China has unexpectedly postponed a vote to impose an anti-foreign sanctions law on Hong Kong amid concerns from the business community over its impact on the territory's status as a financial hub, the South China Morning Post reported Friday.
The Hong Kong-based English-language newspaper quoted a mainland source as saying that the central government "hopes to listen to further views on the matter," which was discussed during a four-day meeting of the Standing Committee of the National People's Congress.
If the legislation takes effect in Hong Kong, foreign companies operating in the special administrative region would be put in a bind as they would be prohibited from complying with the sanctions imposed by other nations.
The law that provides a legal basis for China's determination to take countermeasures against foreign sanctions was already enacted in the mainland in June.
The legislation allows for countermeasures against individuals and organizations that "endanger China's sovereignty, security and development interests" and could result in the seizure of assets, denial of entry or any "other necessary" steps.
The leadership of Chinese President Xi Jinping has long been at odds with other countries over its alleged human rights abuses against the Muslim Uyghur minority in Xinjiang and security challenges posed to Taiwan and its vicinity.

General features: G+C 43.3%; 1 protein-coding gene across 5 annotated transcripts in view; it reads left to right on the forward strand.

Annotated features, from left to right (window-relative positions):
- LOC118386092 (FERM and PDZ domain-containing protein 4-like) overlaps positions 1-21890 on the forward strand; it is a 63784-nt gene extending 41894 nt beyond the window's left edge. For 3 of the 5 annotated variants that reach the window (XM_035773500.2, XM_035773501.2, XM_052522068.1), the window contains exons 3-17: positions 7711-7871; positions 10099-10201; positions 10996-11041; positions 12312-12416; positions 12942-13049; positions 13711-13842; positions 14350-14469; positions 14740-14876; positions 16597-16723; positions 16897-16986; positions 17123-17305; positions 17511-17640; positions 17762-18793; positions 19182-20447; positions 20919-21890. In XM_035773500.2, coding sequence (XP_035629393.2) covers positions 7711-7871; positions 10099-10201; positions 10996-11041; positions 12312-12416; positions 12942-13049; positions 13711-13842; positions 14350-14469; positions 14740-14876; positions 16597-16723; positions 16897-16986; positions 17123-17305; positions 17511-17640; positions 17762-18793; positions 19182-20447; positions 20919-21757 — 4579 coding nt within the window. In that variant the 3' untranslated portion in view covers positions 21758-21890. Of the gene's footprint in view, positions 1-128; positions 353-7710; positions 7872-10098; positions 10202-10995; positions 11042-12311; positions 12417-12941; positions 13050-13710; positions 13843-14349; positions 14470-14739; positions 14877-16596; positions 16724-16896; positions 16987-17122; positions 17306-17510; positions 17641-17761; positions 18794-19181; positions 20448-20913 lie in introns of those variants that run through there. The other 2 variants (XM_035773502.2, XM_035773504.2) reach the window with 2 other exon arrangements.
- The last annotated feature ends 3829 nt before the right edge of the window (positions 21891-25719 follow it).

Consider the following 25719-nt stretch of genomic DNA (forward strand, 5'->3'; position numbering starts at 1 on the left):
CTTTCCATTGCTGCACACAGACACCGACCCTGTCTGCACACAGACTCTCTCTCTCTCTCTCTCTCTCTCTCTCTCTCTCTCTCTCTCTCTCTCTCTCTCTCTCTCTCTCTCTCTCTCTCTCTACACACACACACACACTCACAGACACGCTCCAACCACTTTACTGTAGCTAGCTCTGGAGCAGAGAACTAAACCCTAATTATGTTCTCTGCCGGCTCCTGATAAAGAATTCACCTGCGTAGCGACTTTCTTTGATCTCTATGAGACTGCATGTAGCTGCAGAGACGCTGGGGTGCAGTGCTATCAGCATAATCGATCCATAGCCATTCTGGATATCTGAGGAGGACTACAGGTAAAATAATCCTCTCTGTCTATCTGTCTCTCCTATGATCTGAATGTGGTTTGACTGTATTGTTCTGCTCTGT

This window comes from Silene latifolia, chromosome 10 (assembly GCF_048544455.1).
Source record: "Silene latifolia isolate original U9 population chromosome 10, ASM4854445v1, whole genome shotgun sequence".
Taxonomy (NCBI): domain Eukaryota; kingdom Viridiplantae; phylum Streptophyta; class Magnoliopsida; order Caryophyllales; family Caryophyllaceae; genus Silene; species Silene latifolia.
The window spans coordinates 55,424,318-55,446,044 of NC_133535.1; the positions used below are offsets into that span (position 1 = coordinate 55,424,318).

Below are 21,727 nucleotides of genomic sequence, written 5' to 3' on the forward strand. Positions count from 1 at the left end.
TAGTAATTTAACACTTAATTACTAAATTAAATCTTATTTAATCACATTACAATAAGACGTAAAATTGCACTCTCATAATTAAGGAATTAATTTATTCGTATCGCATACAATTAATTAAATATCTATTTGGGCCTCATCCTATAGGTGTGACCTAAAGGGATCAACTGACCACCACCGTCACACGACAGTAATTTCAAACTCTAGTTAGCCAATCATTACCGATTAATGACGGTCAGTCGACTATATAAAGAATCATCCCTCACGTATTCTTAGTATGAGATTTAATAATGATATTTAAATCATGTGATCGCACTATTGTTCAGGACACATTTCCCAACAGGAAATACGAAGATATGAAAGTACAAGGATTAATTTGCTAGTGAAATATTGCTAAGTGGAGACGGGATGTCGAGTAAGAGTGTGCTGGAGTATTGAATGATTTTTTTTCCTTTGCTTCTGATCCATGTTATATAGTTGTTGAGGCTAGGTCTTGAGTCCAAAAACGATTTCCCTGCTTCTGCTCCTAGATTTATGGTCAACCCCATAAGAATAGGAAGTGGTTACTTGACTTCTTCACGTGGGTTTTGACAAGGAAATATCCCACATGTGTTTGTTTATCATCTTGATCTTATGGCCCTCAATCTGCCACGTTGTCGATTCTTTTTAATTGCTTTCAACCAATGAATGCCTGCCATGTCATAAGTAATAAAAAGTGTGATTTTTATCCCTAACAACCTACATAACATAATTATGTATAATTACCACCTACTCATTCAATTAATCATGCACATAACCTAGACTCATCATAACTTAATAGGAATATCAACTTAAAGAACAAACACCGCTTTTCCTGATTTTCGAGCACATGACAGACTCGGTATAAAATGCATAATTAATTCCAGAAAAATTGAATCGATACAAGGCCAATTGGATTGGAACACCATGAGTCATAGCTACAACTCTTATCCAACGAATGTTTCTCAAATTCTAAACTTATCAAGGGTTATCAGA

Along with the United States, Britain and Canada, the European Union levied coordinated sanctions against the Asian nation over the Xinjiang issue earlier this year.
The administration of former U.S. President Donald Trump, Joe Biden's predecessor, also imposed sanctions on China over intellectual property infringement, security threats from state-of-the-art technology and the crackdown on Hong Kong.
In Hong Kong, large-scale demonstrations sparked by a now-withdrawn extradition bill with mainland China morphed into an anti-government movement in 2019, with protesters seeking a probe into police use of force.
In late June 2020, Beijing enforced a controversial national security law for Hong Kong to crack down on what it regards as secession, subversion, terrorism, and collusion with foreign forces.
Meanwhile, China's top legislative body, whose latest gathering ended on Friday, passed a law to protect personal information, the first of its kind in the country, as the internet has penetrated the home market.
Chinese lawmakers also approved legislation that would allow married couples to have a third child in a major policy change to grapple with the negative influence of the nation's low birthrate.